As he forges his hard-earned literary career, he and his friends are constantly in and out of ill-advised trysts with other players in their Brooklyn literati circle.
His internal monologues and narcissistic justifications will make you cringe not because he’s kind of a dick (he is) but because of how closely they resemble the dysfunctionality of your own past love affairs. is someone you’ll love to hate, because you hate that you loved a self-indulgent intellectual snob like him once(ish.) Heck, you’ve probably been that guy before.
The story takes place at Bedford-Stuyvesant studio apartments, bike rides through Prospect Park, and too many bars in the vicinity of Gowanus, Park Slope, Clinton Hill and Fort Greene, providing a brutally but refreshingly honest portrayal at the trials and tribulations of modern love in the city.
The Bentwoods’ fraying psyches mirror the atmosphere of an era plagued with rampant crime and dismal uncertainty towards the fate of the arts and of the city– a not unfamiliar concept. Reflect on how much the neighborhood has changed since the Bentwoods resided there, and imagine what it would be like if you, too, could live in a Brooklyn Heights brownstone. ________________________ by Paule Marshall This coming-of-age tale was unprecedented at the time of its release in 1953.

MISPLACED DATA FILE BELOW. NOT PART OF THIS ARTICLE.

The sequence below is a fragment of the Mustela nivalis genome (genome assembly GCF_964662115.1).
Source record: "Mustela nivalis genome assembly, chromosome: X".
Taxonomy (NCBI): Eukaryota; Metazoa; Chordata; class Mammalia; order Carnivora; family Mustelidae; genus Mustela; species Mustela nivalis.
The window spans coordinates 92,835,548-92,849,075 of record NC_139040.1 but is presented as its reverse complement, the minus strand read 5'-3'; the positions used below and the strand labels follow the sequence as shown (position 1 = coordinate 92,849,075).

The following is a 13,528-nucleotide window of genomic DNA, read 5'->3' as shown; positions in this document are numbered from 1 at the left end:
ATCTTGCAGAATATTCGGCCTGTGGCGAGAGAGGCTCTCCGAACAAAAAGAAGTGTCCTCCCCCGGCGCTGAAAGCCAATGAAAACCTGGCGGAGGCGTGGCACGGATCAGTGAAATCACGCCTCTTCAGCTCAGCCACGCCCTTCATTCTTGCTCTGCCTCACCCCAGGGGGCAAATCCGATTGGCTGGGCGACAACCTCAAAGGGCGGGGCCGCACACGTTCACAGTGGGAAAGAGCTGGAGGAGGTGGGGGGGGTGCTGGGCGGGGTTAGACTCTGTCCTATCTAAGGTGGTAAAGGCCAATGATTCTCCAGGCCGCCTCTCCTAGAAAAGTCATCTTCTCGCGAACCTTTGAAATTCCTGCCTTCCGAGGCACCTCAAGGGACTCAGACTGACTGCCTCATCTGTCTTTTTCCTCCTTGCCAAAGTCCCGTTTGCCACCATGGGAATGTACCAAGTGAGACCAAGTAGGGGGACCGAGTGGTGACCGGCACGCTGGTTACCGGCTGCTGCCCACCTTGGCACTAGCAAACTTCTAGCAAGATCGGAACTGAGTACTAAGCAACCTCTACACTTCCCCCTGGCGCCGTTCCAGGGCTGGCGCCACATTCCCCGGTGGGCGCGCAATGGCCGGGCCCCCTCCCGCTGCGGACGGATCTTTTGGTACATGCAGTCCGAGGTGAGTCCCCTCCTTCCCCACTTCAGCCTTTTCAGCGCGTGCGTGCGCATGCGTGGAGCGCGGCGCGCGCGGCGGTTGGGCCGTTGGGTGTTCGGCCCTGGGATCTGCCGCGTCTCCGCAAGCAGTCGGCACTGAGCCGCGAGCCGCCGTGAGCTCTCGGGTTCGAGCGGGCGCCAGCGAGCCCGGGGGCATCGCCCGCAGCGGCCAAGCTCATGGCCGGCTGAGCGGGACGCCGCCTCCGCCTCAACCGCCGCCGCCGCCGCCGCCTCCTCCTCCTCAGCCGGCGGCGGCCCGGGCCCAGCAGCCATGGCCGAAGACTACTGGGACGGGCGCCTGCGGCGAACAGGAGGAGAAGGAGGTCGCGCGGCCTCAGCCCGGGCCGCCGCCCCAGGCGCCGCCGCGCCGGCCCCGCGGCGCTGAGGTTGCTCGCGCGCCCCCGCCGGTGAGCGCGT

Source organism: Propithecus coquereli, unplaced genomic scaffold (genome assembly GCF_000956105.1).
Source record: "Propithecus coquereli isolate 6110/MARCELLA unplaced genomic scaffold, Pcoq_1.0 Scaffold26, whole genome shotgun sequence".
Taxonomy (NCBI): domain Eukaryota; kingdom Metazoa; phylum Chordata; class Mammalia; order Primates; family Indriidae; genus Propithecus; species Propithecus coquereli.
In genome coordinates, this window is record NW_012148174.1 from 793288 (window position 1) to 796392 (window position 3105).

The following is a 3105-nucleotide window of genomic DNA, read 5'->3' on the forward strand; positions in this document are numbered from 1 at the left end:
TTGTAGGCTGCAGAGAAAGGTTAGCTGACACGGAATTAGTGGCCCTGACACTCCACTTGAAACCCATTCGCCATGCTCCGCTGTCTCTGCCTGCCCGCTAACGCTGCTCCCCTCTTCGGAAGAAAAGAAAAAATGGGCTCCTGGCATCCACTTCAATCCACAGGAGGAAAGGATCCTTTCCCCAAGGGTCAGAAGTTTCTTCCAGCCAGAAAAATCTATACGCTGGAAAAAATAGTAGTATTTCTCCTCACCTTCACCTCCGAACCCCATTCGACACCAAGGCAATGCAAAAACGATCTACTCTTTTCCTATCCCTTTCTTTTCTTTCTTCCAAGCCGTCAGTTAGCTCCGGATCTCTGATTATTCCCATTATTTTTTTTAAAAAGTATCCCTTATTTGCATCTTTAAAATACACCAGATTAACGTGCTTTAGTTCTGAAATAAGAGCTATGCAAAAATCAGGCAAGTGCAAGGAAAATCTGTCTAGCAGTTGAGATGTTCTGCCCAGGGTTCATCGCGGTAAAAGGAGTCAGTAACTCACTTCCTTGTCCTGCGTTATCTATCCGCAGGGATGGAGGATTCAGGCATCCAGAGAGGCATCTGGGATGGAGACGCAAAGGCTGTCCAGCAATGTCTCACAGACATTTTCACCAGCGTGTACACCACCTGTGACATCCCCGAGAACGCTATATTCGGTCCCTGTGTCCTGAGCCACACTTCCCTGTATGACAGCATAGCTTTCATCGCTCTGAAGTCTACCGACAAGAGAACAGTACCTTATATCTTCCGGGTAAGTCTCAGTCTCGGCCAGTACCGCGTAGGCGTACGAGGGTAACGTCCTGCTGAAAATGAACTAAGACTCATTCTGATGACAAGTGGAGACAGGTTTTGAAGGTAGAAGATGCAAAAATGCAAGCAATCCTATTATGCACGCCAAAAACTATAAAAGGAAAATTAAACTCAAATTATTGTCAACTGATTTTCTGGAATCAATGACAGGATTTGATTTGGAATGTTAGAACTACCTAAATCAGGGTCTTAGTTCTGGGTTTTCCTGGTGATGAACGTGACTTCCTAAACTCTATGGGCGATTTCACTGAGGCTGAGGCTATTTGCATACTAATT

Brown Girl, Brownstones follows Selina Boyce, the daughter of Barbadian immigrants who have come to Brooklyn in search of the ever-elusive American Dream.
Set in Bedford-Stuyvesant, the stories take a look at black immigrant life in Brooklyn from the Great Depression to World War II.
, Brooklyn has a long history of producing, housing and inspiring great authors and literary works.
So naturally, there’s plenty of great literature that takes place around these parts.
Here’s an introductory list of Brooklyn-based books, and where in the borough you should enjoy them for an optimum reader experience. by Adelle Waldman Believe the hype about the almost absurdly well-reviewed must-read of last summer.
Adelle Waldman’s Nate is a compelling and often painfully realistic character.
Its stylishly cozy interior still has dark, dive-y vibes, and it attracts some smarty-pants clientele.
They always offer a beer-shot combo deal and recently introduced a pretty awesome brunch, where you can nurse your hangover while discussing your literary pretensions with your flavor-of-the-week (if you like them enough). Bentwood find themselves unprepared to deal with their changing neighborhood, and questioning whether seeking meaning through writing in a chaotic world is a worthless endeavor (eesh.) After a series of bizarre and unfortunate events befalls them, curmudgeonly Otto and flighty Sophie begin to feel cursed.
by Paula Fox Paula Fox’s satirical and suspenseful 1970 novel provides a brief glimpse into the lives of a childless middle-aged couple in Brooklyn Heights, unraveling as the world around them does the same. Sophie is bitten by a cat that won’t stop showing up at their apartment, she sneaks out with her husband’s former business partner to a Clark St.
bar when he appears at their door in the middle of the night, and her erratic and obsessive behavior creates a heavy sense of dread throughout the narrative.